Ask the IBCLC: What to Expect From an In-Home Lactation Consultation
Tips from Ashland Health’s very own resident IBCLC
Breastfeeding can come with its fair share of challenges, and sometimes you best bet is to call in the experts to get to the bottom of the issue. In this case, the expert is a lactation consultant, or an International Board Certified Lactation Consultant (IBCLC). These people are the best of the best, and they are a wonderful resource for mothers who have questions about or are having trouble adjusting to breastfeeding. In order to help you be prepared when he/she knocks on your door, we asked our own IBCLC what mothers can expect from an in-home lactation consultation, and what they can do to get the most out of their visit.
Preparing for and getting the most out of your in-home lactation consultation
What is the structure of a typical in-home visit with an IBCLC?
The structure depends on the goals of the visit. If assessing breastfeeding is the priority, I personally will try to time my arrival around the baby’s hunger. This way, I can set up my feeding scale so I can measure the pre- and post-weight and determine the amount of milk transferred. Feedback is given verbally during the visit, as well as in a personalized document that is emailed to you following the visit. This is helpful because mothers can then share this document with her doctor(s) at later appointments. If your visit includes a pumping assessment, your IBCLC will discuss all aspects of set-up, use, sizing, and care of pumping pieces, and will work with you to develop a plan during the visit. Your IBCLC will also call you two or three days later as a follow up.
Is there anything mothers need to do to prepare for an IBCLC visit?
No. You and your IBCLC will speak in depth over the phone prior to the visit so they can get a detailed health history, details about your labor and delivery, and how breastfeeding or pumping has been progressing so far. Please don’t pick up your house or prepare anything special for—Your IBCLC will only need a firm, flat surface with an outlet nearby for the scale, and a place to wash their hands.
Should spouses/partners be there for the visit, too?
It is beneficial to mothers to have their spouse, partner, or another family member present to listen and ask questions during the visit. I always say that it’s great for a mother to be able to have whoever makes her comfortable involved, but to also remember that this is ultimately her visit.
How long does an average in-home lactation consultation last?
Most visits last around an hour, but could go as long as an hour and a half if you’d like a pumping assessment or if there are special circumstances. Multiple babies may take two hours or more.
What can mothers expect in terms of a follow-up after the initial visit? What if an additional visit is needed?
You should receive a call two or three days after the initial visit to see how things are going, but this is usually just a quick check in. Sometimes a follow-up visit is needed or desired, and often mothers benefit from more than one visit. For example: A mother who is using lactation equipment like a nipple shield may benefit from a second visit once she starts weaning off of the equipment. Or, If a mother had a visit with a lactation consult for breastfeeding in the early weeks after giving birth, she may call for a second visit when she is close to returning to work for a pumping assessment and development of an individualized pumping plan.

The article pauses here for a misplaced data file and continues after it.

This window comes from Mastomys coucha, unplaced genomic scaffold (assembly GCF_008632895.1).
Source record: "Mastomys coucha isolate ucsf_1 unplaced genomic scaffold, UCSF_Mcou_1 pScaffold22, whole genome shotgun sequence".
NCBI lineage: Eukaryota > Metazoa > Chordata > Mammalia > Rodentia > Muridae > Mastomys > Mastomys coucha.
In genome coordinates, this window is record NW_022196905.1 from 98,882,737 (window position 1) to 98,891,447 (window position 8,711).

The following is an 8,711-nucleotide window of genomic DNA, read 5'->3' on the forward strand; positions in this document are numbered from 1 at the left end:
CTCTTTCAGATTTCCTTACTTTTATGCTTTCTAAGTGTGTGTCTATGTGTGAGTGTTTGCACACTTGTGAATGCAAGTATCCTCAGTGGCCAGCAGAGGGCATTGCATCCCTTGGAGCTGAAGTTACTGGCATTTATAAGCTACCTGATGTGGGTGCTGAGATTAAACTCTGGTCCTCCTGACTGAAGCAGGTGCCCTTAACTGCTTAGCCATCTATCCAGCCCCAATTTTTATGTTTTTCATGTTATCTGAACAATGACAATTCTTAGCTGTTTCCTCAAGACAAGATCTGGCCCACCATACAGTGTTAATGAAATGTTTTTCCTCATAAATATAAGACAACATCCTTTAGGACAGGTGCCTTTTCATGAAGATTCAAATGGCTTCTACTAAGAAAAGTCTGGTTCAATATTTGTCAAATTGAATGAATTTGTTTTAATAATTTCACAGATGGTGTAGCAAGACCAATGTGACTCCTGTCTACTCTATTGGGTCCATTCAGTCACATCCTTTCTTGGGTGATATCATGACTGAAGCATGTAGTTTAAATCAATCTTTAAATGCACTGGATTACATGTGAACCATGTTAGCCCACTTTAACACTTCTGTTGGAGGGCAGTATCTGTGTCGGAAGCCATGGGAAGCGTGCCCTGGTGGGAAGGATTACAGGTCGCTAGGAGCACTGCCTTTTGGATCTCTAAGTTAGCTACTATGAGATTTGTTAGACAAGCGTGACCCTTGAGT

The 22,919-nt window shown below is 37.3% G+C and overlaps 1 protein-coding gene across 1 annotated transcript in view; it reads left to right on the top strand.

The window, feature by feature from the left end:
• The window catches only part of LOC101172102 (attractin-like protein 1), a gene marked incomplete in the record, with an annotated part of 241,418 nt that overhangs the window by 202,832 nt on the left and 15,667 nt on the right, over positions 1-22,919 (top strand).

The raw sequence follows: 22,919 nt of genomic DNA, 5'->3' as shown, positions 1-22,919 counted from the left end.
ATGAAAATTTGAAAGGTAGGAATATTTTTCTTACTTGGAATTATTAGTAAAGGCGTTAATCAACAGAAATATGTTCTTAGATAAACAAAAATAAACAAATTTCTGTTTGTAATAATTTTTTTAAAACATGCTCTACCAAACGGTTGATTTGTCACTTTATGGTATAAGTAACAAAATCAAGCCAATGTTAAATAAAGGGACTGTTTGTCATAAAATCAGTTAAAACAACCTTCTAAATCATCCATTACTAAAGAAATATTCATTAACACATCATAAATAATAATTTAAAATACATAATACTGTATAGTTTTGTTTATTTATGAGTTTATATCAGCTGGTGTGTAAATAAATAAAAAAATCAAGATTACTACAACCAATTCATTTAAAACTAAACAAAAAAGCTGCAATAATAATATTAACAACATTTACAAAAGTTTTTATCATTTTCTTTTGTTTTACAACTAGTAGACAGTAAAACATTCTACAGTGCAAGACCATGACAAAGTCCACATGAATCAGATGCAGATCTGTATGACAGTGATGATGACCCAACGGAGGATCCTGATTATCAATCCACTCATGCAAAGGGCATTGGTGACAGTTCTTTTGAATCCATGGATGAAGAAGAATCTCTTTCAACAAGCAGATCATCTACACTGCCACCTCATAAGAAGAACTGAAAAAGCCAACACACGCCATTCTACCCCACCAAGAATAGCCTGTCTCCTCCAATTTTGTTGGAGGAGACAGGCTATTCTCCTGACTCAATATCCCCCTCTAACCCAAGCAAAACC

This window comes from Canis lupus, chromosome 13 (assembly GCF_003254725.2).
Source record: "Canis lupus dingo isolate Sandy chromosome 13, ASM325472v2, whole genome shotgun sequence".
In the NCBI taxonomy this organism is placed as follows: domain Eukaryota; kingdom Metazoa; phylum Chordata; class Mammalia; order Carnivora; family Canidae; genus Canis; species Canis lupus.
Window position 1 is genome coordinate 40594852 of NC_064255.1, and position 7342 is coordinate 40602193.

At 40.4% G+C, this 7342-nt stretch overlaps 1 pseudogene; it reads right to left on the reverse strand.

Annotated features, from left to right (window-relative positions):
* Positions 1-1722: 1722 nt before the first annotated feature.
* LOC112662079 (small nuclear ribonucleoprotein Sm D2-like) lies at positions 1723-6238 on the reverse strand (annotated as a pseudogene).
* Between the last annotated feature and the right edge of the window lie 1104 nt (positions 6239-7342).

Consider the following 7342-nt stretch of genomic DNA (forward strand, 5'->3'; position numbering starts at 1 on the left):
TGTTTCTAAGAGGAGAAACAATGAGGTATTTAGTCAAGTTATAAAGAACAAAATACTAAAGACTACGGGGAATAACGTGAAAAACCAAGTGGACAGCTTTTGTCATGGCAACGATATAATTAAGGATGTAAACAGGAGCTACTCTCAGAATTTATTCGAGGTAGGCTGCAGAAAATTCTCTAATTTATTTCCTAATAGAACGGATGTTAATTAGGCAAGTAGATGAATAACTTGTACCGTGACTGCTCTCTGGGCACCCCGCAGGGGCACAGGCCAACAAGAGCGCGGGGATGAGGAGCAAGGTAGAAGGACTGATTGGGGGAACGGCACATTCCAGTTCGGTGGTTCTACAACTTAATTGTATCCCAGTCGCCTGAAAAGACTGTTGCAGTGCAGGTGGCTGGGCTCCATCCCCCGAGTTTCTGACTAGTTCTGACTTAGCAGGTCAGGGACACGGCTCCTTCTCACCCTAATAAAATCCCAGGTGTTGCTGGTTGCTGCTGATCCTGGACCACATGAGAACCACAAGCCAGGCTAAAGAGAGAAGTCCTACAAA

If you do wish to schedule a follow-up visit, first make sure to determine whether or not your insurance plan covers multiple visits.
What are some questions mothers can expect to get answers to during a visit with an IBCLC?
Being able to answer the questions and ease the minds of a new mother is one of the best parts of being an IBCLC. Of course every visit is different, but here is a list of common questions mothers can expect to get answers to during a visit with an IBCLC.
Am I doing this right (breastfeeding)?
Is the baby getting milk? How much?
Can you show me how to tell that the baby is getting milk?
How does this look (latch, positioning)?
Is my production on track for my lactation goal?
Am I making enough milk to nurse or pump long term?
How can I juggle pumping and nursing?
How will I fit in my pumping when I am at work?
How might this medication I am taking affect my supply?
How can I boost or decrease my milk supply?
How can I avoid plugged ducts or how can I resolve current plugged ducts?
How can I avoid mastitis? What are the signs?
Why is my baby nursing so frequently?
Why are my baby’s nursing sessions so long/short?
Which is the best pump for my situation?
Am I using the right size flanges/breast shields?
What factors in my personal history may/may not affect my milk supply/my ability to make milk?
How can I avoid/heal soreness?
What products might be a solution for my circumstance?
Do I need to pump and when is the best timing for me to introduce pumping?
What is the right length and interval of my pumping sessions?
How do I store and transport milk?
When do I need to freeze my milk?
When I thaw my milk, how long do I have to use it?
Can I refreeze previously frozen milk?
Do I need a nipple shield or how can I stop using this nipple shield?
Is my baby growing appropriately?
The Lactation Network would be happy to speak with you about your own insurance coverage for lactation services so you can take full advantage of your benefits and get all the help you need to be successful. You can read more about us here, or contact us directly to schedule your free consultation.